This type of trust is an excellent estate planning tool for larger estates, especially those that include a house that has appreciated significantly in value. As owner of the residence, you place your house into the personal residence trust during your lifetime, but your beneficiaries must wait a certain number of years before they will receive the house.
Through the personal residence trust, you remove a substantial asset (your house) from your estate, but will be assessed gift tax on only a portion of the value of the asset, securing a savings of many thousands of dollars. (It is not uncommon to save $50,000 to $100,000 in taxes through the use of a personal residence trust.)
These trusts work on the same principle as the personal residence trust, except they are designed for assets other than a house. The GRAT and GRUT, as they are known, work very well for any asset that has appreciated or is appreciating in value. For example, as a shareholder, you could place your stock into a GRAT for a term of 10 years, with your children as the beneficiaries. The gift tax savings would be similar to those achieved through a personal residence trust (approximately twenty to thirty percent of the value of the asset, depending on the length of the term of the trust).
Under the GRAT, you would receive an income of a fixed dollar amount each year. Had you set up a GRUT, you would receive a percentage of the value of trust assets each year. After 10 years, all the stock would pass outright to your children.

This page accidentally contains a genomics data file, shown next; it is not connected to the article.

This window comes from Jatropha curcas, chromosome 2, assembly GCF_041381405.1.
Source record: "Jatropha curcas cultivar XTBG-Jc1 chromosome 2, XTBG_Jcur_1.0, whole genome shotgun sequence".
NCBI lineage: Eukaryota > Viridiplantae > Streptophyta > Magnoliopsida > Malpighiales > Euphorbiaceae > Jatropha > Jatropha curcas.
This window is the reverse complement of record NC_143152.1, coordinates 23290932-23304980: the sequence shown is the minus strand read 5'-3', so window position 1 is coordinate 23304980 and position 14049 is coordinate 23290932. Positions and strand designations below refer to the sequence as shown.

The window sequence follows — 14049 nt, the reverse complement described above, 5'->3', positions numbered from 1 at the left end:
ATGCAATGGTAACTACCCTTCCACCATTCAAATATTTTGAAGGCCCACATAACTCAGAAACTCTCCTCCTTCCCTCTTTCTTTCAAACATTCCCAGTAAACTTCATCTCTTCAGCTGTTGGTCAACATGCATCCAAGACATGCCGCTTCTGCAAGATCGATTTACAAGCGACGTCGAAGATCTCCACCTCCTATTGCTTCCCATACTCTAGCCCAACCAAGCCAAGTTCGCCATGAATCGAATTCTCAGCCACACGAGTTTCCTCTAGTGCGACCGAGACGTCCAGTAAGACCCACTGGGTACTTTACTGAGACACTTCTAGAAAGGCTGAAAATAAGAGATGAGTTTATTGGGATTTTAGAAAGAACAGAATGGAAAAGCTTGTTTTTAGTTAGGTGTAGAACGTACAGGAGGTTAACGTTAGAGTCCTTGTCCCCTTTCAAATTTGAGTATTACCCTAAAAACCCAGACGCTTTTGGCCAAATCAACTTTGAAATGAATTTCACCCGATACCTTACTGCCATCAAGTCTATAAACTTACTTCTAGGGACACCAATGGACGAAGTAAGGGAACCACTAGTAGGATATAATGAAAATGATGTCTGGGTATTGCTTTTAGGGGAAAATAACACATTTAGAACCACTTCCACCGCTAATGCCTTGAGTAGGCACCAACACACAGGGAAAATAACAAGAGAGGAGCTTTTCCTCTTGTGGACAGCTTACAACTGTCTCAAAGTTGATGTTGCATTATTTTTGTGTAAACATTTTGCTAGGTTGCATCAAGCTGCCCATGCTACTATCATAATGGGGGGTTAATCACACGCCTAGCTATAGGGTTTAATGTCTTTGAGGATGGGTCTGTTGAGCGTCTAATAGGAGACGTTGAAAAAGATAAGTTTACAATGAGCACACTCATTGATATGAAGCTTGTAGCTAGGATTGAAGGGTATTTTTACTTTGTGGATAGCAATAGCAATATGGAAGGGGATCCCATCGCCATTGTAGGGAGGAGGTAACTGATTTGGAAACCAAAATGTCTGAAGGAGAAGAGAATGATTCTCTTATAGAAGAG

A charitable remainder trust is useful for an appreciated asset that is not producing much income. For example, you have a vacation home that you never use because it is too far away and too much work. You decide to give the property to your favorite charity using a charitable remainder trust. Since charities do not have to pay capital gains tax, the charity sells the vacation home for its current fair market value, say $500,000, and invests the entire proceeds, according to the provisions of the trust. You would receive a fixed dollar amount every year, at a rate of five percent or more of the value of the trust. At five percent, that would be $25,000 per year for the rest of your life. Assuming the principal is invested well and yields an annual return of at least five percent, when you die the original principal of $500,000 will remain, and will be owned by the charity. You have made an important gift to charity, have established a guaranteed income for yourself for the rest of your life, and have arranged for a substantial deduction on the amount of estate tax due from your estate when you die.
There are many ways to avoid paying estate tax, all of which are legal and above-board. A combined estate worth up to twice the federal maximum need not pay any estate tax if the proper planning is done. Estates worth more than the maximum will be assisted by the variety of irrevocable trusts available and could also end up legally paying no estate tax. There are other options in addition to those discussed here, as well as combinations of trusts that can be arranged to make an estate plan that is perfect for each situation.
Deborah A. Malkin
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About Deborah Malkin